Know your contest
DFS lineups are rarely one-size-fits-all, and different contest types require different approaches. For Cash Games, you're just aiming to beat a little more than half the competition, which requires maximizing your floor. Doing so means spending big on chalk plays in net and diversifying your lineup by picking players from a few different teams while focusing on expected favorites over against-the-grain options. Conversely, GPP lineups should maximize your ceiling. That means high-risk, high-reward moves are encouraged, as is stacking (more on that below).
While you're generally picking forwards for offensive production regardless of contest type, the calculus changes when it comes to the blue line. Defensemen with high block totals can generally be relied upon for more consistent fantasy production, but you'll want to roll the dice on blueliners with more upside if your goal is to beat everybody (not just most).
Stacking is a standard part of the repertoire for seasoned DFS players, and it's especially pivotal in Yahoo formats given the rewards for positive ratings. A lineup stack involves targeting multiple players from the same team and, more specifically, the same line. This is generally done to capitalize on favorable matchups but can also result in big GPP wins if you go with an against-the-grain stack that pays off. Keep in mind that you can also stack multiple members of the same power-play unit, which can allow you to include defensemen in your stack of choice. While winning GPP lineups often feature heavy stacks of three-plus teammates, feel free to lock in two, or even all three, members of a line in Cash Games, as well, if you feel confident enough in their matchup.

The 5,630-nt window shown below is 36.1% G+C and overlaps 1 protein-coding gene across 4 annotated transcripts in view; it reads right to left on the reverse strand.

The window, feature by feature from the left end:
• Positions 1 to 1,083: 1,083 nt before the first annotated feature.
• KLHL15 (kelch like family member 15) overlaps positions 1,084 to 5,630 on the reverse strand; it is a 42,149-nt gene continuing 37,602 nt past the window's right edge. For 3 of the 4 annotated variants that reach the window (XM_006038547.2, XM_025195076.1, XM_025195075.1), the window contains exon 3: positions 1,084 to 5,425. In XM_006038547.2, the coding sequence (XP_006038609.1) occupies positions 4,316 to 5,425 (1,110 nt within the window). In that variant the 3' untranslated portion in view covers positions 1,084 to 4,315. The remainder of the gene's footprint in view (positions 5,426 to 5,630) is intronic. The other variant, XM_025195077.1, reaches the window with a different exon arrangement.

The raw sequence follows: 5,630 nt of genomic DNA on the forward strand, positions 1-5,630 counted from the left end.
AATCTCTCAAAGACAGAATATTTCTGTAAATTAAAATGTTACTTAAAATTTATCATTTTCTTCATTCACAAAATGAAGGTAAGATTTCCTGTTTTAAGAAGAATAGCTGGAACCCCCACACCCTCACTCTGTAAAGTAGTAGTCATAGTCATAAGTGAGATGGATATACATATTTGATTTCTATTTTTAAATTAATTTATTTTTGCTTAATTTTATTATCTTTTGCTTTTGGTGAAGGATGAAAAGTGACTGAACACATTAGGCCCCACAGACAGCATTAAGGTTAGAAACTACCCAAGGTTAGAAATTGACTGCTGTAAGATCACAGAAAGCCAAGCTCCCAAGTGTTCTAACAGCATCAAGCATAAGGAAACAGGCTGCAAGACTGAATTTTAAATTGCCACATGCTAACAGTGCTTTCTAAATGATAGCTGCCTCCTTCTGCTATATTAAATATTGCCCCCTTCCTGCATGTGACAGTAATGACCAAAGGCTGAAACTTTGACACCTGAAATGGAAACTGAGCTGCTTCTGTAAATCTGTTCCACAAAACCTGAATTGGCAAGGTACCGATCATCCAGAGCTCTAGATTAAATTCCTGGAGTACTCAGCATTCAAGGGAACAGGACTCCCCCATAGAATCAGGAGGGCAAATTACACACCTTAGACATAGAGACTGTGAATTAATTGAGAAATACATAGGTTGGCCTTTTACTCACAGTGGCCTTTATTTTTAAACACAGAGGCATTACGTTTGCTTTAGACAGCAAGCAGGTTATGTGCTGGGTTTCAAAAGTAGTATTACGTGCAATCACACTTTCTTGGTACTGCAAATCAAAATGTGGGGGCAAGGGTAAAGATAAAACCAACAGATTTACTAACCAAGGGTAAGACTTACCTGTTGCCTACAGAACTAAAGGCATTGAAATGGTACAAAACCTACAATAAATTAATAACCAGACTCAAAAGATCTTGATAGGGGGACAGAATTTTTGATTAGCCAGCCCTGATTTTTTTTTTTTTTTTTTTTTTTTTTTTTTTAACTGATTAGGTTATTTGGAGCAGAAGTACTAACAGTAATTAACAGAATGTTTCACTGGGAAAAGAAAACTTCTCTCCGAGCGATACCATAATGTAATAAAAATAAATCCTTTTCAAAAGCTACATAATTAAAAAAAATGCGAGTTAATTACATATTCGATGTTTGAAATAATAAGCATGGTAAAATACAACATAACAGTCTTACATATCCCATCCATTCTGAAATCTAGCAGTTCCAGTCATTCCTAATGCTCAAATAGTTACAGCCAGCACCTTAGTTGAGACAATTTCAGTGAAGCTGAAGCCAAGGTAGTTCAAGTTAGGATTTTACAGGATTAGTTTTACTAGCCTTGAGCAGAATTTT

The Sabres and Sharks should remain popular choices to stack against, just as they were last year, and the Coyotes are expected to join them in that bottom tier, while teams like New Jersey and Ottawa have set their sights on escaping that territory. Conversely, elite offenses such as Colorado's and Tampa Bay's will often provide the backbone of DFS lineups, using up a large chunk of your salary in the process.
Don't be stubborn
It's important not to overreact to small sample sizes, but going too far in the other direction can also hold you back. Some early season trends are just small-sample flukes but others are signs of things to come, and identifying the latter for both individual players and teams can help give you an edge against opponents who are slower to adjust. For example, the Flyers allowed a league-high 3.52 goals per game last season after making the playoffs in 2019-20, but it took a while for forwards facing the Flyers to start getting salaried accordingly, so those who picked up on Philadelphia's defensive struggles early were able to reap the benefits.